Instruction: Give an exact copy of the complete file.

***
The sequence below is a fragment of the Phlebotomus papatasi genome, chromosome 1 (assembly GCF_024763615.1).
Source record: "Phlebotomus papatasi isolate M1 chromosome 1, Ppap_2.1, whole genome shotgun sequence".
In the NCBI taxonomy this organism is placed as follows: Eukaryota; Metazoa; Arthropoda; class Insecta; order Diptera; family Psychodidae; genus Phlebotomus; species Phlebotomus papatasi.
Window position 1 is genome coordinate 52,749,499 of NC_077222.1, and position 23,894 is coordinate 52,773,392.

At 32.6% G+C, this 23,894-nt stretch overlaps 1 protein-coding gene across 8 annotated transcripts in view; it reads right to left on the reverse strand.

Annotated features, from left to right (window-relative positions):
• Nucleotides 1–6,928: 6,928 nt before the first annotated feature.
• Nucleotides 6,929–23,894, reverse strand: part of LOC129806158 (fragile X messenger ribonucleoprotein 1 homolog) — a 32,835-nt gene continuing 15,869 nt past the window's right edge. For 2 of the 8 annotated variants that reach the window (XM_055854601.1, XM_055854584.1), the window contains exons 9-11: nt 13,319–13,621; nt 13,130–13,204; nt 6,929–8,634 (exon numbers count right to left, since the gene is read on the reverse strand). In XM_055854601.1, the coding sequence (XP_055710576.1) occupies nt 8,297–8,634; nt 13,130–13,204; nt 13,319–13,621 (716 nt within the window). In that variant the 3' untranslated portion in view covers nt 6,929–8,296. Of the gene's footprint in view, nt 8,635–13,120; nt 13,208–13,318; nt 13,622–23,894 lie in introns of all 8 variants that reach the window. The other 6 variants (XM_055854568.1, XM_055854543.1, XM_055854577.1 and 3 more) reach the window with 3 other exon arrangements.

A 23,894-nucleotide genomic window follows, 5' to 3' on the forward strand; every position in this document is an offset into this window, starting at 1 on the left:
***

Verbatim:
The sequence below is a fragment of the Phlebotomus papatasi genome, chromosome 1 (assembly GCF_024763615.1).
Source record: "Phlebotomus papatasi isolate M1 chromosome 1, Ppap_2.1, whole genome shotgun sequence".
In the NCBI taxonomy this organism is placed as follows: Eukaryota; Metazoa; Arthropoda; class Insecta; order Diptera; family Psychodidae; genus Phlebotomus; species Phlebotomus papatasi.
Window position 1 is genome coordinate 52,749,499 of NC_077222.1, and position 23,894 is coordinate 52,773,392.

At 32.6% G+C, this 23,894-nt stretch overlaps 1 protein-coding gene across 8 annotated transcripts in view; it reads right to left on the reverse strand.

Annotated features, from left to right (window-relative positions):
• Nucleotides 1–6,928: 6,928 nt before the first annotated feature.
• Nucleotides 6,929–23,894, reverse strand: part of LOC129806158 (fragile X messenger ribonucleoprotein 1 homolog) — a 32,835-nt gene continuing 15,869 nt past the window's right edge. For 2 of the 8 annotated variants that reach the window (XM_055854601.1, XM_055854584.1), the window contains exons 9-11: nt 13,319–13,621; nt 13,130–13,204; nt 6,929–8,634 (exon numbers count right to left, since the gene is read on the reverse strand). In XM_055854601.1, the coding sequence (XP_055710576.1) occupies nt 8,297–8,634; nt 13,130–13,204; nt 13,319–13,621 (716 nt within the window). In that variant the 3' untranslated portion in view covers nt 6,929–8,296. Of the gene's footprint in view, nt 8,635–13,120; nt 13,208–13,318; nt 13,622–23,894 lie in introns of all 8 variants that reach the window. The other 6 variants (XM_055854568.1, XM_055854543.1, XM_055854577.1 and 3 more) reach the window with 3 other exon arrangements.

A 23,894-nucleotide genomic window follows, 5' to 3' on the forward strand; every position in this document is an offset into this window, starting at 1 on the left: